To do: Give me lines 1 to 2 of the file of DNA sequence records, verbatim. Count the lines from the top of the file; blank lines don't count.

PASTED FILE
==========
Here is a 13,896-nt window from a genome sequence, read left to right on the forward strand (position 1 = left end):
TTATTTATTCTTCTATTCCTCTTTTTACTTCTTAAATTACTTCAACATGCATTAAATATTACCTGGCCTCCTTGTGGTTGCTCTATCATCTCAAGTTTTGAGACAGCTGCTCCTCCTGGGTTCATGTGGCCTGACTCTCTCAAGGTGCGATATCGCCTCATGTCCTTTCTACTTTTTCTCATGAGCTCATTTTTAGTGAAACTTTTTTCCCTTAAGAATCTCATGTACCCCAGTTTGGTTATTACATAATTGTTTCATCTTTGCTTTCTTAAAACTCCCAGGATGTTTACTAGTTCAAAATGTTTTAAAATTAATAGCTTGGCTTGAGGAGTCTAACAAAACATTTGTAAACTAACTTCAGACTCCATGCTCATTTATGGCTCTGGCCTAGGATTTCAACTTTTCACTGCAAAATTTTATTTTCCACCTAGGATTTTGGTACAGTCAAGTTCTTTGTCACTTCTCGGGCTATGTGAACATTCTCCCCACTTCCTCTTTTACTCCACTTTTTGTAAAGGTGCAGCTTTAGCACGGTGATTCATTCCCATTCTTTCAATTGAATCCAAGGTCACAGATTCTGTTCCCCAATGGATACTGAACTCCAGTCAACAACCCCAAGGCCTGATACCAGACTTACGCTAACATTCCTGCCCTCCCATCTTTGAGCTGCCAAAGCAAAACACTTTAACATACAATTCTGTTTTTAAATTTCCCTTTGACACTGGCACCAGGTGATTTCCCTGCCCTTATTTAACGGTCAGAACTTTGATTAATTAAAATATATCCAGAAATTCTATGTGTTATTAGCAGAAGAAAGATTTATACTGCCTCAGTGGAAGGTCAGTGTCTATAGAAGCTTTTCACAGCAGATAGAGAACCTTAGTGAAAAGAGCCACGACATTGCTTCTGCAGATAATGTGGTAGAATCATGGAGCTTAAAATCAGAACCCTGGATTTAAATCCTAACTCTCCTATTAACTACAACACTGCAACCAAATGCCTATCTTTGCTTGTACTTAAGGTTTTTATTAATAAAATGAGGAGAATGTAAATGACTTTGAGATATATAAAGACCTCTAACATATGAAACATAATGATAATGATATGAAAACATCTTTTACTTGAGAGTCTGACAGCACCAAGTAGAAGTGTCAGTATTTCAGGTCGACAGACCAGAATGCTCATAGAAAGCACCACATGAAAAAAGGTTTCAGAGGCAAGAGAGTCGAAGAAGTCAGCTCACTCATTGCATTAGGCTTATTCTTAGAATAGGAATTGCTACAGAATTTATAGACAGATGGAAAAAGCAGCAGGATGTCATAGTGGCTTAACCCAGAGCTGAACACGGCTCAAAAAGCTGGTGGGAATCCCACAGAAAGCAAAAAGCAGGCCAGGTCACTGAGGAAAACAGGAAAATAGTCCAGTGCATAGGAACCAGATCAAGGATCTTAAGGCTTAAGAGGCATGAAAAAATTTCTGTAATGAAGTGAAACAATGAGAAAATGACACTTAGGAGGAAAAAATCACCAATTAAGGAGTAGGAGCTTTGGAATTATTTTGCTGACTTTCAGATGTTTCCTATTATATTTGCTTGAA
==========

Here is a 13,896-nt window from a genome sequence, read left to right on the forward strand (position 1 = left end):
TTATTTATTCTTCTATTCCTCTTTTTACTTCTTAAATTACTTCAACATGCATTAAATATTACCTGGCCTCCTTGTGGTTGCTCTATCATCTCAAGTTTTGAGACAGCTGCTCCTCCTGGGTTCATGTGGCCTGACTCTCTCAAGGTGCGATATCGCCTCATGTCCTTTCTACTTTTTCTCATGAGCTCATTTTTAGTGAAACTTTTTTCCCTTAAGAATCTCATGTACCCCAGTTTGGTTATTACATAATTGTTTCATCTTTGCTTTCTTAAAACTCCCAGGATGTTTACTAGTTCAAAATGTTTTAAAATTAATAGCTTGGCTTGAGGAGTCTAACAAAACATTTGTAAACTAACTTCAGACTCCATGCTCATTTATGGCTCTGGCCTAGGATTTCAACTTTTCACTGCAAAATTTTATTTTCCACCTAGGATTTTGGTACAGTCAAGTTCTTTGTCACTTCTCGGGCTATGTGAACATTCTCCCCACTTCCTCTTTTACTCCACTTTTTGTAAAGGTGCAGCTTTAGCACGGTGATTCATTCCCATTCTTTCAATTGAATCCAAGGTCACAGATTCTGTTCCCCAATGGATACTGAACTCCAGTCAACAACCCCAAGGCCTGATACCAGACTTACGCTAACATTCCTGCCCTCCCATCTTTGAGCTGCCAAAGCAAAACACTTTAACATACAATTCTGTTTTTAAATTTCCCTTTGACACTGGCACCAGGTGATTTCCCTGCCCTTATTTAACGGTCAGAACTTTGATTAATTAAAATATATCCAGAAATTCTATGTGTTATTAGCAGAAGAAAGATTTATACTGCCTCAGTGGAAGGTCAGTGTCTATAGAAGCTTTTCACAGCAGATAGAGAACCTTAGTGAAAAGAGCCACGACATTGCTTCTGCAGATAATGTGGTAGAATCATGGAGCTTAAAATCAGAACCCTGGATTTAAATCCTAACTCTCCTATTAACTACAACACTGCAACCAAATGCCTATCTTTGCTTGTACTTAAGGTTTTTATTAATAAAATGAGGAGAATGTAAATGACTTTGAGATATATAAAGACCTCTAACATATGAAACATAATGATAATGATATGAAAACATCTTTTACTTGAGAGTCTGACAGCACCAAGTAGAAGTGTCAGTATTTCAGGTCGACAGACCAGAATGCTCATAGAAAGCACCACATGAAAAAAGGTTTCAGAGGCAAGAGAGTCGAAGAAGTCAGCTCACTCATTGCATTAGGCTTATTCTTAGAATAGGAATTGCTACAGAATTTATAGACAGATGGAAAAAGCAGCAGGATGTCATAGTGGCTTAACCCAGAGCTGAACACGGCTCAAAAAGCTGGTGGGAATCCCACAGAAAGCAAAAAGCAGGCCAGGTCACTGAGGAAAACAGGAAAATAGTCCAGTGCATAGGAACCAGATCAAGGATCTTAAGGCTTAAGAGGCATGAAAAAATTTCTGTAATGAAGTGAAACAATGAGAAAATGACACTTAGGAGGAAAAAATCACCAATTAAGGAGTAGGAGCTTTGGAATTATTTTGCTGACTTTCAGATGTTTCCTATTATATTTGCTTGAA